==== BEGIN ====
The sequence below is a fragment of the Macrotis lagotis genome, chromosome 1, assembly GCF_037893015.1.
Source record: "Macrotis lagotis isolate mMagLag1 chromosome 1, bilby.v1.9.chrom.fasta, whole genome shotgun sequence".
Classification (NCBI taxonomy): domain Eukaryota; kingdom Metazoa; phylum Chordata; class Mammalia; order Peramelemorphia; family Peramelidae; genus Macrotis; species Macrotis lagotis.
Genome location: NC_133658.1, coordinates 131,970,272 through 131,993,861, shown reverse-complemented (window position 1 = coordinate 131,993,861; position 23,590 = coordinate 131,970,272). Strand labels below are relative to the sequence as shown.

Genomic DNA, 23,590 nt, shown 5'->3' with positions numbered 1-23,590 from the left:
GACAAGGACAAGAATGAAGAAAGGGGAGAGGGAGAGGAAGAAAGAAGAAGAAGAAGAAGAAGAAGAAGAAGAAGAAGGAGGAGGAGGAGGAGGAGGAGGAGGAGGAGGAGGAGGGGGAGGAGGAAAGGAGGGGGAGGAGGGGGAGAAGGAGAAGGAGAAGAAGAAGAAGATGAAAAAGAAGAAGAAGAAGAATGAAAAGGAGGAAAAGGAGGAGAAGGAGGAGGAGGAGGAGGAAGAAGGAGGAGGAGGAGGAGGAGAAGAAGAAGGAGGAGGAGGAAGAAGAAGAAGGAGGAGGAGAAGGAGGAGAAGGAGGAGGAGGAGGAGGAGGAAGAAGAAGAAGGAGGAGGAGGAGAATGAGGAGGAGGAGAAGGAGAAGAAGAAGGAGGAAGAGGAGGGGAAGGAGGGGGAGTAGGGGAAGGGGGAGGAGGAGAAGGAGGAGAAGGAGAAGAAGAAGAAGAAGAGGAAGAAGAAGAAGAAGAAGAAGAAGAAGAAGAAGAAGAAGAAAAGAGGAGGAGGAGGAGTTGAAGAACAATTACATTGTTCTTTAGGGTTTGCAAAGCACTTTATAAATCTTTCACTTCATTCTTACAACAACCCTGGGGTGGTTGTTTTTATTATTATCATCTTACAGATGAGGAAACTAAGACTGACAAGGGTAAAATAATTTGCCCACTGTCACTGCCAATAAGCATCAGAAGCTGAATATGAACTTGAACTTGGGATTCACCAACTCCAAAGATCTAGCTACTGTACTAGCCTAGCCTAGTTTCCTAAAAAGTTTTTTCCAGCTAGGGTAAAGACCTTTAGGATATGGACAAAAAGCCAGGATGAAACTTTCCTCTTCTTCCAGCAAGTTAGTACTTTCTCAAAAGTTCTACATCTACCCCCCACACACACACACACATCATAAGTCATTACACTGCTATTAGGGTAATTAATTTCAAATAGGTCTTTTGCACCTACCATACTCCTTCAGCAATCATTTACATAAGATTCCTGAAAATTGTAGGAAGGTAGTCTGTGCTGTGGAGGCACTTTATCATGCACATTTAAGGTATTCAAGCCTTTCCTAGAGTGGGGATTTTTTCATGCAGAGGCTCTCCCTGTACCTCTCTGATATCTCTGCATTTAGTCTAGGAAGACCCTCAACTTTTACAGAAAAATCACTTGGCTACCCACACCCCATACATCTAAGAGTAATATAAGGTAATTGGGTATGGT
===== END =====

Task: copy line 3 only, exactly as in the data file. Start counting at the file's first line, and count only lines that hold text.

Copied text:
Classification (NCBI taxonomy): domain Eukaryota; kingdom Metazoa; phylum Chordata; class Mammalia; order Peramelemorphia; family Peramelidae; genus Macrotis; species Macrotis lagotis.